The 5 toughest things entrepreneurs face when starting a business

Starting a new business is exciting, especially when you have an idea you know will help others. But having your own business is also stressful.

Even when you take all the right steps — selecting a business model, writing a detailed business plan to attract potential investors, leveraging social media to build a customer base, and focusing on cash flow — your small business may still struggle along the way.

Here are five of the biggest challenges new entrepreneurs face, even with extensive planning and determination. Don’t be afraid of these common challenges. Almost all successful entrepreneurs overcome them at some point, and you can too.

  1. Lack of support

  2. A lack of support is one of the many challenges you may face when starting your own business. It can be tough when others don’t believe in your idea, your ability to succeed, or you as a founder in general.

    Get a mentor or business adviser to build support when family, friends, and colleagues aren’t there for you. Even other young entrepreneurs can provide support because they may have experienced some of these challenges and found a way to move past them. Their advice and hard work can inspire you to keep going even when those closest to you may not support your vision.

  3. Lack of money

  4. No one likes going without money, but you may have to forego that regular paycheck or deal with no revenue until you can get to market with your product. It’s even worse when you don’t get the venture capital funding you thought it would be easy to tap into.

    Focus on what you need to do to generate revenue. Keep a lean budget so you can stretch what you do have. Learning to operate a business with little money may help you stay judicial with your finances even when the revenue is rolling in.

  5. Lack of confidence

  6. It’s easy to succumb to self-doubt because of your own worries, criticism from others, or lack of support from friends and family. You may wonder whether you’ll be able to succeed. These feelings may also creep in when your target audience doesn’t respond as enthusiastically as you thought they would or if external factors slow your business growth.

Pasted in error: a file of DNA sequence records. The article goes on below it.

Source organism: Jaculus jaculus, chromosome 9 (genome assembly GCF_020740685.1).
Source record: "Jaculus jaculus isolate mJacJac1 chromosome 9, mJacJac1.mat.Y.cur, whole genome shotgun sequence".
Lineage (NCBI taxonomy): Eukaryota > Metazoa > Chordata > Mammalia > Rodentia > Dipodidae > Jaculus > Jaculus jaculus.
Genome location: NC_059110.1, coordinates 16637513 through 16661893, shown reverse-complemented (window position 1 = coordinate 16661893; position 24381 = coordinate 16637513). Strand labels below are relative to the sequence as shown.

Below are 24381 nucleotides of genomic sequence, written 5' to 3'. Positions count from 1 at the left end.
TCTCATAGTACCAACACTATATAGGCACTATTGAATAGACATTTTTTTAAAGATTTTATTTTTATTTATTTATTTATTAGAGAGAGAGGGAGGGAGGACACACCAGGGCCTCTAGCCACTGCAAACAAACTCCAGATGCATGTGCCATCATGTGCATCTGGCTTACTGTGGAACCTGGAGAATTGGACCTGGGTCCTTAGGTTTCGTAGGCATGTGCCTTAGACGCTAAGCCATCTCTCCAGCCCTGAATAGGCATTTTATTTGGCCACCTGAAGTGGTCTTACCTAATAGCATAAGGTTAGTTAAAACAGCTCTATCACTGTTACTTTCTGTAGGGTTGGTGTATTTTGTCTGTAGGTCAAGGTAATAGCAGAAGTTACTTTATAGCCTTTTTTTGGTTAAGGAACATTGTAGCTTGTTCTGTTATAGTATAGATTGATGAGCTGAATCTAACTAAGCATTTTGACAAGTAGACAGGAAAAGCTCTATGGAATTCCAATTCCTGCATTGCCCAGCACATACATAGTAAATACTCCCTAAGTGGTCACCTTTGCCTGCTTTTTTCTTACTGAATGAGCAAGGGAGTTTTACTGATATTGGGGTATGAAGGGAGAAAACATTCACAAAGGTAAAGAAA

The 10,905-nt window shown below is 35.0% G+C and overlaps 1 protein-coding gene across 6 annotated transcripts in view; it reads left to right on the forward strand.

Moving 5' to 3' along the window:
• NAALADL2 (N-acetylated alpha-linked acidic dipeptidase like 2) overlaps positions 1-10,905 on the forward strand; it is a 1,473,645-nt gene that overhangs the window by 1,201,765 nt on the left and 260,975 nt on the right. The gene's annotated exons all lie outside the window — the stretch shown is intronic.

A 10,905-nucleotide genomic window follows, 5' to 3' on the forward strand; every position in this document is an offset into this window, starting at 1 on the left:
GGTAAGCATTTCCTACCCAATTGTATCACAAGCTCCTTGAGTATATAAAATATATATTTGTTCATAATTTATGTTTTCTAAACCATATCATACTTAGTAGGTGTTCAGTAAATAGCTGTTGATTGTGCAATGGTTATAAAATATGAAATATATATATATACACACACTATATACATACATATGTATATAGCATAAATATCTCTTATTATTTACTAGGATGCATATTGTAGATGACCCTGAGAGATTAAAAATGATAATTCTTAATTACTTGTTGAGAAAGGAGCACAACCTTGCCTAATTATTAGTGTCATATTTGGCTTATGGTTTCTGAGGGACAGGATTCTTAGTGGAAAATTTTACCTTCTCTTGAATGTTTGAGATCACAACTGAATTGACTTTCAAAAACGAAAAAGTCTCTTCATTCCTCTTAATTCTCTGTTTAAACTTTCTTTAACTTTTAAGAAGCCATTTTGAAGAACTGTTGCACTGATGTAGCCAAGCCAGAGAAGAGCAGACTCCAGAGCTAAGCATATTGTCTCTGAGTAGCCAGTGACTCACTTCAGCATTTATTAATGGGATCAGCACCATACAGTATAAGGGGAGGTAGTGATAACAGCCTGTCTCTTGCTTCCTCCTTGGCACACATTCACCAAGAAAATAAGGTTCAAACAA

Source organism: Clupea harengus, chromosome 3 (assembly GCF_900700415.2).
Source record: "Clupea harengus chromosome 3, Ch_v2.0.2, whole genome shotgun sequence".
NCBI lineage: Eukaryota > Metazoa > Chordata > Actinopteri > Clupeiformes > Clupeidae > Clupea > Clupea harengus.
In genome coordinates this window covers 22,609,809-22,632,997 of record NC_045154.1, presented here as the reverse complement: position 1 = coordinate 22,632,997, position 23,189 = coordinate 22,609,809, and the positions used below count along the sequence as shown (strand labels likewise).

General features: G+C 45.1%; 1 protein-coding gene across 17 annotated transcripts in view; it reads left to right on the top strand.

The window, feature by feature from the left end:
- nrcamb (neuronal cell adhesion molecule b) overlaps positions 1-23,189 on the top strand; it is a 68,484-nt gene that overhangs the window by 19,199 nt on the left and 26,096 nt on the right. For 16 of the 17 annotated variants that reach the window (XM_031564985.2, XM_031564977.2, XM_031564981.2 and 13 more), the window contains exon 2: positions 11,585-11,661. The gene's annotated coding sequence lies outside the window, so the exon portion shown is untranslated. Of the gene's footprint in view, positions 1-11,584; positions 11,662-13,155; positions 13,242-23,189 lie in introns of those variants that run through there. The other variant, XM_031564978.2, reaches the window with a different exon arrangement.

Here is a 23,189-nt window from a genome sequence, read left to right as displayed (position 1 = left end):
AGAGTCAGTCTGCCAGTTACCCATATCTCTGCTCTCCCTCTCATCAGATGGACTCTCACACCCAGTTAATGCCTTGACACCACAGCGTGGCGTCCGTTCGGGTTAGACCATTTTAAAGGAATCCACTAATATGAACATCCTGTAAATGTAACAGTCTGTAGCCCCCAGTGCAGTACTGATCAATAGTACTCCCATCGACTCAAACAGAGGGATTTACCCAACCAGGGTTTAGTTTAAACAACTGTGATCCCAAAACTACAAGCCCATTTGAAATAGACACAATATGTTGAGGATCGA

To get past your lack of confidence, dig deep and focus on what you’ve achieved and how far you’ve come. Make a list of achievements; this may help you realize just how much you’ve already accomplished, including barriers you’ve overcome. It may also be helpful to consult with a business coach or mentor to talk you through this mental block.

  7. Lack of a clear pathway

  8. Despite having a clear vision, you may reach a point where you don’t know how to align your business goals with that picture. There’s also a chance that you’ll be hit with something unexpected and have to deal with problems that you didn’t think would ever happen to you.

    Stay calm and address these issues as soon as you can. Focus on moving ahead. Look at your business plan to see where you are.

    Reviewing your overall strategy, time line, and tactics may clarify that pathway. If not, it may be time to conduct more market research to determine if you need to take a different approach to moving your business forward.

    Not having a clear pathway may mean a pivot is necessary, which is another reason to conduct more research.

  9. Lack of experience and knowledge

  10. Eventually you‘ll hit a point in the learning curve where you feel clueless. Maybe you don’t know how to create an effective marketing strategy or how to develop a new product. Maybe you lack experience making a budget, negotiating, hiring talent, or balancing the books.

    You may feel lost, but what’s really happening is that you’re just early in the process. Take time to learn how to do the things you’ve never done before. Benchmark what others have done rather than reinventing the wheel.

    For instance, look at what the competition has done with their social media or lead generation to see what worked and what didn’t. Doing this can give you much-needed experience while helping you avoid costly missteps.

    Other ways to build your knowledge include taking online courses, attending a workshop, or participating in an industry conference. Some entrepreneurs watch every YouTube video they can find on a subject and learn that way. Work one-on-one with your team members, like your developers, to better understand what they do. You can absorb that information to make better decisions about investments, tactics, and roles.

A journalist and digital consultant, John Boitnott has worked for TV, newspapers, radio, and Internet companies for 25 years. He’s written for Inc.com, Fast Company, NBC, Entrepreneur, USA Today, and Business Insider, among others.

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